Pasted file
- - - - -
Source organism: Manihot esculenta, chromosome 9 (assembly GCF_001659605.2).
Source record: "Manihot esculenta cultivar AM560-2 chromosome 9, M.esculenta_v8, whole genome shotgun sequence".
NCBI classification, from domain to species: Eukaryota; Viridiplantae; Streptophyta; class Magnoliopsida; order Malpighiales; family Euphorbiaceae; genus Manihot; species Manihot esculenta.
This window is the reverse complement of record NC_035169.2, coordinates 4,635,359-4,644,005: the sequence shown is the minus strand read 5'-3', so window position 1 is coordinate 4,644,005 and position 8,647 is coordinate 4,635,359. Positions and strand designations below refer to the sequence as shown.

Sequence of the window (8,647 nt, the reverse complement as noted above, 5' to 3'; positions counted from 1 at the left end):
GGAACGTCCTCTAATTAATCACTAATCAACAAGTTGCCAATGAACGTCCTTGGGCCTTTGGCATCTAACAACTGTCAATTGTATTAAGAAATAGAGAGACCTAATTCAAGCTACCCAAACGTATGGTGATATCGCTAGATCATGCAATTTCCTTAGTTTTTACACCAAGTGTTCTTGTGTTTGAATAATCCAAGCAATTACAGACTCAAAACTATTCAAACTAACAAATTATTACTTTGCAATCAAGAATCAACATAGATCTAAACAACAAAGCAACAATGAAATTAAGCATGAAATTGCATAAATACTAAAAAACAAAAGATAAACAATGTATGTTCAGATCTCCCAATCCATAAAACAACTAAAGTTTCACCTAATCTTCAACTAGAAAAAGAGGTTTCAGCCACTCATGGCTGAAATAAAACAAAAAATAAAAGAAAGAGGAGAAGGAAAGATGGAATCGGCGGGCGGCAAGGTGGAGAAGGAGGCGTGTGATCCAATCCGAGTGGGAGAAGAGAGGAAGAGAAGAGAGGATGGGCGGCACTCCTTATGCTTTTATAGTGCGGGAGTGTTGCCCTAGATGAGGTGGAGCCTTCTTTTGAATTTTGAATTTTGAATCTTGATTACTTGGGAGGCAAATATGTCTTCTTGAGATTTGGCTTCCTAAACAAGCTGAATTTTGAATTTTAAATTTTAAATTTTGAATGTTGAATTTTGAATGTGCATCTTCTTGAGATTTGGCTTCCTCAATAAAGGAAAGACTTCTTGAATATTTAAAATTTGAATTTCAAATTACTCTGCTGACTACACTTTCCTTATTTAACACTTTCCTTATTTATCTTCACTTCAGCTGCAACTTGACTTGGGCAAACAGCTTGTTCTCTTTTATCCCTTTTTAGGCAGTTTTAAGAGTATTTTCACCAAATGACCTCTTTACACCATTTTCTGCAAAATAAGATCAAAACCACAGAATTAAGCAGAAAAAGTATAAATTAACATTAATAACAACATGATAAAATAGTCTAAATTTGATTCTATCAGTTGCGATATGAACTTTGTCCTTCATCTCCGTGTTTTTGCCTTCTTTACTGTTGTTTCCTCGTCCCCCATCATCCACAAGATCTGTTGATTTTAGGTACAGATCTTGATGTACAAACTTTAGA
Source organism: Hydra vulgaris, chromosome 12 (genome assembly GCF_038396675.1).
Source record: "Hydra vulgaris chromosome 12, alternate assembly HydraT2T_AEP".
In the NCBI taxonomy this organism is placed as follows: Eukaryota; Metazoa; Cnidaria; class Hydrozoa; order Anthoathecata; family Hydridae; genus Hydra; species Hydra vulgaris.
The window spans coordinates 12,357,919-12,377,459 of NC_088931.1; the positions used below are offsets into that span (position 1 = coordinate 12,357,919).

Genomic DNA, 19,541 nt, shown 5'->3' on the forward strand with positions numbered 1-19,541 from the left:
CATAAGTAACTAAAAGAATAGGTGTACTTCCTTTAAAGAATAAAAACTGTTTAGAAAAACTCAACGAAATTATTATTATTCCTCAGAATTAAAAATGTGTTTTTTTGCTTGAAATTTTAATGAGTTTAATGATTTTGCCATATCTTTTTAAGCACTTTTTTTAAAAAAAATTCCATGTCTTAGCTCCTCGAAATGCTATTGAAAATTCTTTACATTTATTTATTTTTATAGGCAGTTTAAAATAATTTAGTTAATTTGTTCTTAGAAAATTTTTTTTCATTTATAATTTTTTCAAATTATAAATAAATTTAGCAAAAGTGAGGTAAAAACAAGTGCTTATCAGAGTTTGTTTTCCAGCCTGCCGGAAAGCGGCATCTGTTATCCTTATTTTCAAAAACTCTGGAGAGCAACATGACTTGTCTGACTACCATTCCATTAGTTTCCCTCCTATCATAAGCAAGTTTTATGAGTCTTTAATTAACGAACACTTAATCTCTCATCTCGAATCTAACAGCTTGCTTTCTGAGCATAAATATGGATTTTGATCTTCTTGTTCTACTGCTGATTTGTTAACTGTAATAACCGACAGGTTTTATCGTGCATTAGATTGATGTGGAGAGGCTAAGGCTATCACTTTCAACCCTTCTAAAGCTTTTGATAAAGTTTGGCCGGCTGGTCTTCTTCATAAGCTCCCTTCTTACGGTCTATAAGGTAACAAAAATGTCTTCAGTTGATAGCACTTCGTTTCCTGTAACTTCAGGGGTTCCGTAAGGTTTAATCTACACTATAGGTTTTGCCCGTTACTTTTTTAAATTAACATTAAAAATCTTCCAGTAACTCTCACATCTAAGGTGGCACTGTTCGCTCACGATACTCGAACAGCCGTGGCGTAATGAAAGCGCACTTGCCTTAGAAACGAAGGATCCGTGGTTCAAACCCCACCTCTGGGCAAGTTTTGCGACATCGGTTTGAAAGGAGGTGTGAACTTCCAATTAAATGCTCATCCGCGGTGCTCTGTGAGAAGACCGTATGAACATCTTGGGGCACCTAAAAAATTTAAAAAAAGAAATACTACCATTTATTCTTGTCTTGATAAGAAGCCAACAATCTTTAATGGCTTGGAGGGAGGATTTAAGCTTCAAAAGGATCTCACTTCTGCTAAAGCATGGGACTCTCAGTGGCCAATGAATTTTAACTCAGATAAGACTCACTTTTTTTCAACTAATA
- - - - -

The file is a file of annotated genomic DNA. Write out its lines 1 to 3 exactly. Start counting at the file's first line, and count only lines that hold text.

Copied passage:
Source organism: Manihot esculenta, chromosome 9 (assembly GCF_001659605.2).
Source record: "Manihot esculenta cultivar AM560-2 chromosome 9, M.esculenta_v8, whole genome shotgun sequence".
NCBI classification, from domain to species: Eukaryota; Viridiplantae; Streptophyta; class Magnoliopsida; order Malpighiales; family Euphorbiaceae; genus Manihot; species Manihot esculenta.